Then using data from the UK Office of National Statistics, the British Election Study, and past election results, YouGov estimates the number of each type of voter in each constituency.

This model produced the most accurate seat estimates as we can see below.


Unfortunately YouGov lost confidence in this new model and the day before the election said the Conservatives had a 7% lead and would win an increased majority based on their traditional polling methods. This appears to be a classic case of opinion poll companies herding together, so at least they can say they were all wrong and not stand out as the one company that got it badly wrong.

Hopefully they will now have greater confidence and I suspect we will see more investment in these new data science approaches looking at the voter makeup and characteristics in each constituency.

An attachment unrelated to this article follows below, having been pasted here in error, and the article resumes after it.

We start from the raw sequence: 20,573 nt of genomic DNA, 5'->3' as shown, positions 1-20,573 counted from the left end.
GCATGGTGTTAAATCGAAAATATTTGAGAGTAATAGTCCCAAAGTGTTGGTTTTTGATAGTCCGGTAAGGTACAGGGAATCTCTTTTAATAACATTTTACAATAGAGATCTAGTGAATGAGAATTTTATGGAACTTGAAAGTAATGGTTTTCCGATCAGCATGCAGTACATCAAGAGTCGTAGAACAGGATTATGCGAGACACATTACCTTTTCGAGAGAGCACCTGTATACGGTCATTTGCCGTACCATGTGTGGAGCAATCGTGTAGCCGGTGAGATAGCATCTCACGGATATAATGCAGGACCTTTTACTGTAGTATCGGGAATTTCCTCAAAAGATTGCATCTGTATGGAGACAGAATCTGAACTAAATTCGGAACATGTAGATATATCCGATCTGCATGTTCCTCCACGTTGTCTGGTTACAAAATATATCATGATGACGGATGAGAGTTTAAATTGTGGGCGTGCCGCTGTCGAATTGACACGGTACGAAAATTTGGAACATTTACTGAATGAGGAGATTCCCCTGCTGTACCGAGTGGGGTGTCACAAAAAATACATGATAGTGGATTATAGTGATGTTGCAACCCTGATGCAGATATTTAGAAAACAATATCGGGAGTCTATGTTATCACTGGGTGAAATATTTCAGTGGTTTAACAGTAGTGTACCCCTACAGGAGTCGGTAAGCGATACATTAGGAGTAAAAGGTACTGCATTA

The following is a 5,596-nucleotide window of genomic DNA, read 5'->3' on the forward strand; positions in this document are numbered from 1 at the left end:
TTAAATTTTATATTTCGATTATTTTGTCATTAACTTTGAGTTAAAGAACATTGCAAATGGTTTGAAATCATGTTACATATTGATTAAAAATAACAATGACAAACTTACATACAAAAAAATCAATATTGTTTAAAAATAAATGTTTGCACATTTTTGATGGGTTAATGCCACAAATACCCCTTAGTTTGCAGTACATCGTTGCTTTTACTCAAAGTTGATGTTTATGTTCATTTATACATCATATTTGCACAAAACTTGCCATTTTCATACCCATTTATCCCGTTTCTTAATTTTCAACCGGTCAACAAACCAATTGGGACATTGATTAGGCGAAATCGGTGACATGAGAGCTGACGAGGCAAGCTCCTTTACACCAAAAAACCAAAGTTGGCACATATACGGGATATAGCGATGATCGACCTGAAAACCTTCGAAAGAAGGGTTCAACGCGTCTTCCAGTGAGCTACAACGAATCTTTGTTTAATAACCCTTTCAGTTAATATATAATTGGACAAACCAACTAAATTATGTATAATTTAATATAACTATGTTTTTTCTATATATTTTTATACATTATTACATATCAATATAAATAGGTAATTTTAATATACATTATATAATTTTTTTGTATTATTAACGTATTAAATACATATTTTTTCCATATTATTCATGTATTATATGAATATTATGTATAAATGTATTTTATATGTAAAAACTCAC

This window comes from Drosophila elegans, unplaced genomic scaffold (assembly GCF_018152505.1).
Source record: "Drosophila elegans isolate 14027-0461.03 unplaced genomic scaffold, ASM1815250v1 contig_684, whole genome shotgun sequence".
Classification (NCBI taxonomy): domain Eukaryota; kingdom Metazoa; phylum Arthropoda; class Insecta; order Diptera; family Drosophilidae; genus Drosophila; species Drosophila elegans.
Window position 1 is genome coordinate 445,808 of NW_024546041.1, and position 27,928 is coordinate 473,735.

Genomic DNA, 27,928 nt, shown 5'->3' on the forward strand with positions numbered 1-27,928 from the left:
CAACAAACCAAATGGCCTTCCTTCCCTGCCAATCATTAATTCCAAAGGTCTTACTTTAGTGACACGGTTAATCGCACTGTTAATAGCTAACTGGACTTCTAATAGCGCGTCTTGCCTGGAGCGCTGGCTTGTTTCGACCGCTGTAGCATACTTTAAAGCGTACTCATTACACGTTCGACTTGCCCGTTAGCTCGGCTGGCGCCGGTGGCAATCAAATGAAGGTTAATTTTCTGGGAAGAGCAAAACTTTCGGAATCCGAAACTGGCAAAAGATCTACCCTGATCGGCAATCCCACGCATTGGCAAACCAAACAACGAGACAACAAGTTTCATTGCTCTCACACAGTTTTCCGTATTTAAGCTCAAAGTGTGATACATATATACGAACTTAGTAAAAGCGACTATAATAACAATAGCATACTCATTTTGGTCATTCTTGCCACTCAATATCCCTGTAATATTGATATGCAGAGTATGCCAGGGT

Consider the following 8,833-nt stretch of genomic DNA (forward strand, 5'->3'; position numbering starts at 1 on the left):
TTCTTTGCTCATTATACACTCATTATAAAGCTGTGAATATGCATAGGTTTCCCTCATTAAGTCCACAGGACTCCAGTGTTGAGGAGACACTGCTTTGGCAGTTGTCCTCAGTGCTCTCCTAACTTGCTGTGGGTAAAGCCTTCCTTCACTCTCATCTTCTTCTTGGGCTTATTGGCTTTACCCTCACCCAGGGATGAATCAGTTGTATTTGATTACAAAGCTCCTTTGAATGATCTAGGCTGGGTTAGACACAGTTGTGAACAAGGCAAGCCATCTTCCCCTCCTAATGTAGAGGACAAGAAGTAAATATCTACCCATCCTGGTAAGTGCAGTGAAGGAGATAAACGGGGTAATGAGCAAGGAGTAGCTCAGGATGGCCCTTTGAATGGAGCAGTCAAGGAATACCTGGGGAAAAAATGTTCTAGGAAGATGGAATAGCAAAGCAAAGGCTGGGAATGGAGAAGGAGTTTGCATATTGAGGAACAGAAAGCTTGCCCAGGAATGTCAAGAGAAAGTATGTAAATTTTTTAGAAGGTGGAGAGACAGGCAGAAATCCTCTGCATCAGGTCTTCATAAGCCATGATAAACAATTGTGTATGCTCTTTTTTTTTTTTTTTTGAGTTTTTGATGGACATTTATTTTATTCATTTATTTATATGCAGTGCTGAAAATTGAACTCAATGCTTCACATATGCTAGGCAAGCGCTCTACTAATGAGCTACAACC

One thing we have seen is that you cannot project national results based on uniform national swings or even regional based swings. A good example is Brighton Pavilion where I live and which I know reasonably well. A number of models had Labour winning the seat based on the national swing to Labour and the high numbers of students and young people in the constituency. However, there are many specific factors in the constituency, not least that Caroline Lucas is the high profile leader of the Green Party. In fact she smashed her previous result taking over 50% of all votes. There was actually a swing against Labour and the Conservatives.


I think there is something here about tribes. There is definitely a Brighton tribe and Caroline is the leader of the tribe. I loved Grayson Perry's analysis of UK tribes and culture, he was definitely on to something. Maybe he should become a political forecaster.

Finally...

For those who have stuck with it I am sorry this was such a long post. There will be more interesting insights we will gain from the election data as it becomes available but for now I hope this has been useful, possibly even insightful or at least given you pause for thought.